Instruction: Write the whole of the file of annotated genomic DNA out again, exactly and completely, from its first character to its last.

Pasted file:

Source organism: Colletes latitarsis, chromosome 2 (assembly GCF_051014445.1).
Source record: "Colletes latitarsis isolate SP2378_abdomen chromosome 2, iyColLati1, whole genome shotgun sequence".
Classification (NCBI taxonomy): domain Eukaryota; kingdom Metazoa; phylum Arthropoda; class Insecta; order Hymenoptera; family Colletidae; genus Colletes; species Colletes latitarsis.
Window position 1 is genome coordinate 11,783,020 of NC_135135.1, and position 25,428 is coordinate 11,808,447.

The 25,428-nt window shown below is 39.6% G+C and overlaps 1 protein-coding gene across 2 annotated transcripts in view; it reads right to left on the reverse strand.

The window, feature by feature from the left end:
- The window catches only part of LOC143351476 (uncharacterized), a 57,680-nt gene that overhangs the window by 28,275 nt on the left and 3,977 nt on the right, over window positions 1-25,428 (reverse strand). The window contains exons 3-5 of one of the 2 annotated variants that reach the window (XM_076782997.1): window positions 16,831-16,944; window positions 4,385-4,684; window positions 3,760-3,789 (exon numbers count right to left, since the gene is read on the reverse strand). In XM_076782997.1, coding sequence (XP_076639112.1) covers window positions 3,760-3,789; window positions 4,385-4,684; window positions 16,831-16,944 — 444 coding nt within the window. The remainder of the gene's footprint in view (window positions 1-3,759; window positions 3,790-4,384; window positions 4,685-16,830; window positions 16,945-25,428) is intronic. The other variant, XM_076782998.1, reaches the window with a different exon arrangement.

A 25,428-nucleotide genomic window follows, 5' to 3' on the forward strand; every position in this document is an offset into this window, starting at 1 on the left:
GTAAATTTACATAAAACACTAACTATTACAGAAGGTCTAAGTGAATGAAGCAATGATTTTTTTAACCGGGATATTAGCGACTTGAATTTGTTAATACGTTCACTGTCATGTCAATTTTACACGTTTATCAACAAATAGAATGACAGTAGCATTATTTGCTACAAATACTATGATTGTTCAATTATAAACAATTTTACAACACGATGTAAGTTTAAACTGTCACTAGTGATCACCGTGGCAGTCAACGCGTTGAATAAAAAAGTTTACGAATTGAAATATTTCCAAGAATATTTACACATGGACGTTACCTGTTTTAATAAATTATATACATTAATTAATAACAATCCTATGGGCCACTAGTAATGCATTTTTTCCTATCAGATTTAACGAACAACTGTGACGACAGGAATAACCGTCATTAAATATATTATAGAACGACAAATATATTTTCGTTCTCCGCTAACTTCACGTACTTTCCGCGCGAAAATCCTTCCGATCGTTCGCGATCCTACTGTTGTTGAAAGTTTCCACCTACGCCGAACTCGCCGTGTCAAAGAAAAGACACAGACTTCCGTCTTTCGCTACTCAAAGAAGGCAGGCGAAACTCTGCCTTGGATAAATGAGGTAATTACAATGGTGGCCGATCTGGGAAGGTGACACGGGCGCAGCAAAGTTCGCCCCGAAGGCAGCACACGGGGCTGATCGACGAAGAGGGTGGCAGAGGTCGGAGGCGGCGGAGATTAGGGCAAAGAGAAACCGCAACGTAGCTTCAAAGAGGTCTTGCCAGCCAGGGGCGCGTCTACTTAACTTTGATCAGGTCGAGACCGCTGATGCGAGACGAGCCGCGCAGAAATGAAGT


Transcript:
Source organism: Colletes latitarsis, chromosome 2 (assembly GCF_051014445.1).
Source record: "Colletes latitarsis isolate SP2378_abdomen chromosome 2, iyColLati1, whole genome shotgun sequence".
Classification (NCBI taxonomy): domain Eukaryota; kingdom Metazoa; phylum Arthropoda; class Insecta; order Hymenoptera; family Colletidae; genus Colletes; species Colletes latitarsis.
Window position 1 is genome coordinate 11,783,020 of NC_135135.1, and position 25,428 is coordinate 11,808,447.

The 25,428-nt window shown below is 39.6% G+C and overlaps 1 protein-coding gene across 2 annotated transcripts in view; it reads right to left on the reverse strand.

The window, feature by feature from the left end:
- The window catches only part of LOC143351476 (uncharacterized), a 57,680-nt gene that overhangs the window by 28,275 nt on the left and 3,977 nt on the right, over window positions 1-25,428 (reverse strand). The window contains exons 3-5 of one of the 2 annotated variants that reach the window (XM_076782997.1): window positions 16,831-16,944; window positions 4,385-4,684; window positions 3,760-3,789 (exon numbers count right to left, since the gene is read on the reverse strand). In XM_076782997.1, coding sequence (XP_076639112.1) covers window positions 3,760-3,789; window positions 4,385-4,684; window positions 16,831-16,944 — 444 coding nt within the window. The remainder of the gene's footprint in view (window positions 1-3,759; window positions 3,790-4,384; window positions 4,685-16,830; window positions 16,945-25,428) is intronic. The other variant, XM_076782998.1, reaches the window with a different exon arrangement.

A 25,428-nucleotide genomic window follows, 5' to 3' on the forward strand; every position in this document is an offset into this window, starting at 1 on the left:
GTAAATTTACATAAAACACTAACTATTACAGAAGGTCTAAGTGAATGAAGCAATGATTTTTTTAACCGGGATATTAGCGACTTGAATTTGTTAATACGTTCACTGTCATGTCAATTTTACACGTTTATCAACAAATAGAATGACAGTAGCATTATTTGCTACAAATACTATGATTGTTCAATTATAAACAATTTTACAACACGATGTAAGTTTAAACTGTCACTAGTGATCACCGTGGCAGTCAACGCGTTGAATAAAAAAGTTTACGAATTGAAATATTTCCAAGAATATTTACACATGGACGTTACCTGTTTTAATAAATTATATACATTAATTAATAACAATCCTATGGGCCACTAGTAATGCATTTTTTCCTATCAGATTTAACGAACAACTGTGACGACAGGAATAACCGTCATTAAATATATTATAGAACGACAAATATATTTTCGTTCTCCGCTAACTTCACGTACTTTCCGCGCGAAAATCCTTCCGATCGTTCGCGATCCTACTGTTGTTGAAAGTTTCCACCTACGCCGAACTCGCCGTGTCAAAGAAAAGACACAGACTTCCGTCTTTCGCTACTCAAAGAAGGCAGGCGAAACTCTGCCTTGGATAAATGAGGTAATTACAATGGTGGCCGATCTGGGAAGGTGACACGGGCGCAGCAAAGTTCGCCCCGAAGGCAGCACACGGGGCTGATCGACGAAGAGGGTGGCAGAGGTCGGAGGCGGCGGAGATTAGGGCAAAGAGAAACCGCAACGTAGCTTCAAAGAGGTCTTGCCAGCCAGGGGCGCGTCTACTTAACTTTGATCAGGTCGAGACCGCTGATGCGAGACGAGCCGCGCAGAAATGAAGT